Personally, I’ve always had a hard time writing quality nonfiction stuff. I guess for a long time I thought my life wasn’t interesting enough. But now maybe I’m realizing that I don’t have to write any differently when writing fiction and nonfiction. I guess I assumed all nonfiction should have a more serious tone to it. Sedaris has proven to me that this is not the case. He’s living his life and writing about it in a less than normal way. I’m not saying that the situations in the collection were anything close to my life experience, but even then, he wrote about the extraordinary events in the same manner that he discussed the ordinary. Sometimes it’s the writing that grabs us, not always the experience behind it. Lesson learned, Professor Sedaris. (He’s not a professor but, get it, because lessons being taught and professors, haha ok.) But on a serious note, I would love to write nonfiction in this way because, let’s get real, who wouldn’t?

There is no clear order to the placement of each story. Sedaris weaves in and out through his past and his present seamlessly. I had no problems with the jumps and the flashbacks and the flash forwards. I guess my only complaint (???) would be the placement of the last story. As in, should it be the last story? I’m not sure. I’m sure Sedaris knows what he’s doing so do it, Sedaris. Do it. Don’t get me wrong, Nuit of the Living Dead did seem to round out all the other pieces really well. I think it captured a lot of who Sedaris is today, but even more so, the person he was at various points in his life. So great, good work, love that aspect of it. I just don’t know if I loved the tone for being the last story. Maybe I just wanted more funny. Maybe that’s it. Because I guess now that I’m writing about it, more funny would’ve just made me want more. The tone of the last piece did make it seem a little more final–as in, get another book to continue reading about my life, ok? Maybe that’s it. Maybe I just didn’t like it at the time. Ok guys, I change my mind. Forget this ever happened.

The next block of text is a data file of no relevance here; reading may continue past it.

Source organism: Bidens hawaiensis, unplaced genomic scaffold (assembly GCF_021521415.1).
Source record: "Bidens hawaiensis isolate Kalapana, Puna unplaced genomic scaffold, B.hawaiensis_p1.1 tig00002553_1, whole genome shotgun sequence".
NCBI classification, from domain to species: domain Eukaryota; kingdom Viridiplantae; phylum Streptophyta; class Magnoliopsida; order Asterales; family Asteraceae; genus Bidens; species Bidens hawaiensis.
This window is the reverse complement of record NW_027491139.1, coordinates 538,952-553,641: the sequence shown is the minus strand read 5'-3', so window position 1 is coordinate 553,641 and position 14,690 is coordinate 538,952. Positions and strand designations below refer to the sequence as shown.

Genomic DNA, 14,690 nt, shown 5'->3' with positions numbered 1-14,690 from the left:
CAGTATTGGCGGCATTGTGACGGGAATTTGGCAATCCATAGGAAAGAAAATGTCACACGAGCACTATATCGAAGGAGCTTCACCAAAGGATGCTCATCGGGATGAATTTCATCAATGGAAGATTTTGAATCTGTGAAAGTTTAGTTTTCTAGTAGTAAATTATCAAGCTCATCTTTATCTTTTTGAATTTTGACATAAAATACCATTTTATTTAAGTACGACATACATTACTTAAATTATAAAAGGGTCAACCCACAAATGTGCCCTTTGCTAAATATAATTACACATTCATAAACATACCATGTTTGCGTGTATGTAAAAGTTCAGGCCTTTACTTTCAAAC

On Dating: Long Distance: Continuing to be Something I Don’t Want in a Relationship

I know I’ve complained about this topic in the past and I also know that I am not the most idealistic human being to discuss relationships, but I just got back from visiting my actual real life long distance boyfriend and now I feel the need to talk about it almost constantly to everyone I know and also don’t know so brace yourselves, ok. 

Long distance is a weird time. It’s a weird time because a lot of the time you are very much alone, but you never actually feel that way. Deep in the back of my mind, I am always reminded that someone else is there with me and for me. The physical presence is lacking, of course, but the lingering connection two people share never actually stays away. Maybe that’s the weirdest part of it all for me. Some days I feel lonely and some days I want to feel alone, to remind myself that he’s not here with me–to remind myself that I need to work at this if I want to keep it going. And that’s dumb, because I don’t actually need to do that to remind myself of these things. But it’s also the hardest part, because the days I do feel lonely, I remember that I am alone. That I can’t call him up and see him in five minutes and be cured of all the loneliness. And that sucks, but also I don’t think this is making much sense at all and that sucks, too, because I am trying really hard to make these sentences real sentences with real meanings.